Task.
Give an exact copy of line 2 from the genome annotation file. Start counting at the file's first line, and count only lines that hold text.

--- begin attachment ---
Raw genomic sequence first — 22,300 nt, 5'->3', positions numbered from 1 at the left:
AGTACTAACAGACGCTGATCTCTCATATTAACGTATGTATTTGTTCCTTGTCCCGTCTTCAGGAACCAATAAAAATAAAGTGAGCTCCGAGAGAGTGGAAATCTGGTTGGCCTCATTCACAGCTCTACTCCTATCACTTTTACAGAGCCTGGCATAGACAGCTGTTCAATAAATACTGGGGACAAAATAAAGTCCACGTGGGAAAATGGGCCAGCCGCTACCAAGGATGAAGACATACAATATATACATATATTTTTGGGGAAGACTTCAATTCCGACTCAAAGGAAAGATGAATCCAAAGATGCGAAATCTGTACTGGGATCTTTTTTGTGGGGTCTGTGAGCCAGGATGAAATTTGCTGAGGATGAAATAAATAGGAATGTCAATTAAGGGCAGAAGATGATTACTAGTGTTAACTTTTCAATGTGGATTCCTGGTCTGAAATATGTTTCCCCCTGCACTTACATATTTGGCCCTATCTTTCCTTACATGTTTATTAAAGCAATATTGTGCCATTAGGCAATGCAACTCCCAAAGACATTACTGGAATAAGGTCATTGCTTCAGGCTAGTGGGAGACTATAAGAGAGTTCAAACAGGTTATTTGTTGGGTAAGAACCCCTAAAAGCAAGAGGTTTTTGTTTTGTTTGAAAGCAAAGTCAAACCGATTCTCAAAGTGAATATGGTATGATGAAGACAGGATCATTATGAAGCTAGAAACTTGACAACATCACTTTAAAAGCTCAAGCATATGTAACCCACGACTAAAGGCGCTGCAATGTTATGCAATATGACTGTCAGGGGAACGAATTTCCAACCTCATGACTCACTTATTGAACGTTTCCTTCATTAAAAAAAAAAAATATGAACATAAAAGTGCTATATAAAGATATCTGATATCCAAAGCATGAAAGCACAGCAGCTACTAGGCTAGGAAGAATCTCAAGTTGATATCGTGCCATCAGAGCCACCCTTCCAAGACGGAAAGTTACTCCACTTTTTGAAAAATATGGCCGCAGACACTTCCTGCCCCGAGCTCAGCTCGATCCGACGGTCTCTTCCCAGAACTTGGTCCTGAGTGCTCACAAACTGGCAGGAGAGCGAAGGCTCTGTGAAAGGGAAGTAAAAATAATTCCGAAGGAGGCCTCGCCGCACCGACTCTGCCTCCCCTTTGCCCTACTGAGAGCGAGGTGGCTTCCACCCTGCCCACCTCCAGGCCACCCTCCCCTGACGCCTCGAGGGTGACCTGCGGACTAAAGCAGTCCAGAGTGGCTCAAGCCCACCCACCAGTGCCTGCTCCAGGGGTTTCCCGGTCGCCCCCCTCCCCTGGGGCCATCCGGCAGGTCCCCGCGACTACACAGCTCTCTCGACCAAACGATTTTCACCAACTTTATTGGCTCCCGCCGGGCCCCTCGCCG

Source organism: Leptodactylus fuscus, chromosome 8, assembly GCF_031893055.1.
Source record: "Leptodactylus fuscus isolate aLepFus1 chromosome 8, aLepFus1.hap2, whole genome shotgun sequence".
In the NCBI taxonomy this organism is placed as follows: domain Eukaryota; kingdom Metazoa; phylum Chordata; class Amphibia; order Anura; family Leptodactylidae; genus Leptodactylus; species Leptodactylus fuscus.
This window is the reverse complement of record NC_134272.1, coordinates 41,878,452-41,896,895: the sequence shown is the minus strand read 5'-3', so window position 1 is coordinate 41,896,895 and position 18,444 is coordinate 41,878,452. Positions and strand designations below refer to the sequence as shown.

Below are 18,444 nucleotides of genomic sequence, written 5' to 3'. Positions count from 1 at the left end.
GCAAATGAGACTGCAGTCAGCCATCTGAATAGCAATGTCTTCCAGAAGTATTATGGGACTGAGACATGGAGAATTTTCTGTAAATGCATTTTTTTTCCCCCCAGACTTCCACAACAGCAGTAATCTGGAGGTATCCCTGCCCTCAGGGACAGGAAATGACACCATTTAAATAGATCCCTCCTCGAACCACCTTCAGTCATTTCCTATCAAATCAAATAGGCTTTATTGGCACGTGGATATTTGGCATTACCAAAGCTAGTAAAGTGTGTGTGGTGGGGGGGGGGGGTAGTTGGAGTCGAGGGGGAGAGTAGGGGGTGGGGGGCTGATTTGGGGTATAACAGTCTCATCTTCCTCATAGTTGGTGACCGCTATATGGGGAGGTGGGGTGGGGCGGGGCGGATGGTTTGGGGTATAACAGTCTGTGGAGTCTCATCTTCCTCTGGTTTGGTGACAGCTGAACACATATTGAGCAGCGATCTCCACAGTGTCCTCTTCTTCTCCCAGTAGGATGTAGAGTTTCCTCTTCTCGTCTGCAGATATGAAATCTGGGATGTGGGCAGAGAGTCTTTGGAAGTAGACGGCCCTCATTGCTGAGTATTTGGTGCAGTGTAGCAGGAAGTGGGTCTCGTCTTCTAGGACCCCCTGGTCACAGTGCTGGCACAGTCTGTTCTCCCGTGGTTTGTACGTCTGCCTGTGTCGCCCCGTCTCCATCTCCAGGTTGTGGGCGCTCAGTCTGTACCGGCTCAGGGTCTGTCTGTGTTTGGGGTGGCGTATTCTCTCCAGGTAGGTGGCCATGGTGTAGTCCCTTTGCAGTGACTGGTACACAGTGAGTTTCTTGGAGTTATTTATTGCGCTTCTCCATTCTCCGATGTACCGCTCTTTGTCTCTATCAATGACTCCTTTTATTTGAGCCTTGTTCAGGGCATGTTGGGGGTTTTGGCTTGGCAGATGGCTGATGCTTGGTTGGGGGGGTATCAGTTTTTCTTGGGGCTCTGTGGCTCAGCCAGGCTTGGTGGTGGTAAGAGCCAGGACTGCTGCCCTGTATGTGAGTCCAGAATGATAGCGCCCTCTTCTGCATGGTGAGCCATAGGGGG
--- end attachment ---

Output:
AGTACTAACAGACGCTGATCTCTCATATTAACGTATGTATTTGTTCCTTGTCCCGTCTTCAGGAACCAATAAAAATAAAGTGAGCTCCGAGAGAGTGGAAATCTGGTTGGCCTCATTCACAGCTCTACTCCTATCACTTTTACAGAGCCTGGCATAGACAGCTGTTCAATAAATACTGGGGACAAAATAAAGTCCACGTGGGAAAATGGGCCAGCCGCTACCAAGGATGAAGACATACAATATATACATATATTTTTGGGGAAGACTTCAATTCCGACTCAAAGGAAAGATGAATCCAAAGATGCGAAATCTGTACTGGGATCTTTTTTGTGGGGTCTGTGAGCCAGGATGAAATTTGCTGAGGATGAAATAAATAGGAATGTCAATTAAGGGCAGAAGATGATTACTAGTGTTAACTTTTCAATGTGGATTCCTGGTCTGAAATATGTTTCCCCCTGCACTTACATATTTGGCCCTATCTTTCCTTACATGTTTATTAAAGCAATATTGTGCCATTAGGCAATGCAACTCCCAAAGACATTACTGGAATAAGGTCATTGCTTCAGGCTAGTGGGAGACTATAAGAGAGTTCAAACAGGTTATTTGTTGGGTAAGAACCCCTAAAAGCAAGAGGTTTTTGTTTTGTTTGAAAGCAAAGTCAAACCGATTCTCAAAGTGAATATGGTATGATGAAGACAGGATCATTATGAAGCTAGAAACTTGACAACATCACTTTAAAAGCTCAAGCATATGTAACCCACGACTAAAGGCGCTGCAATGTTATGCAATATGACTGTCAGGGGAACGAATTTCCAACCTCATGACTCACTTATTGAACGTTTCCTTCATTAAAAAAAAAAAATATGAACATAAAAGTGCTATATAAAGATATCTGATATCCAAAGCATGAAAGCACAGCAGCTACTAGGCTAGGAAGAATCTCAAGTTGATATCGTGCCATCAGAGCCACCCTTCCAAGACGGAAAGTTACTCCACTTTTTGAAAAATATGGCCGCAGACACTTCCTGCCCCGAGCTCAGCTCGATCCGACGGTCTCTTCCCAGAACTTGGTCCTGAGTGCTCACAAACTGGCAGGAGAGCGAAGGCTCTGTGAAAGGGAAGTAAAAATAATTCCGAAGGAGGCCTCGCCGCACCGACTCTGCCTCCCCTTTGCCCTACTGAGAGCGAGGTGGCTTCCACCCTGCCCACCTCCAGGCCACCCTCCCCTGACGCCTCGAGGGTGACCTGCGGACTAAAGCAGTCCAGAGTGGCTCAAGCCCACCCACCAGTGCCTGCTCCAGGGGTTTCCCGGTCGCCCCCCTCCCCTGGGGCCATCCGGCAGGTCCCCGCGACTACACAGCTCTCTCGACCAAACGATTTTCACCAACTTTATTGGCTCCCGCCGGGCCCCTCGCCG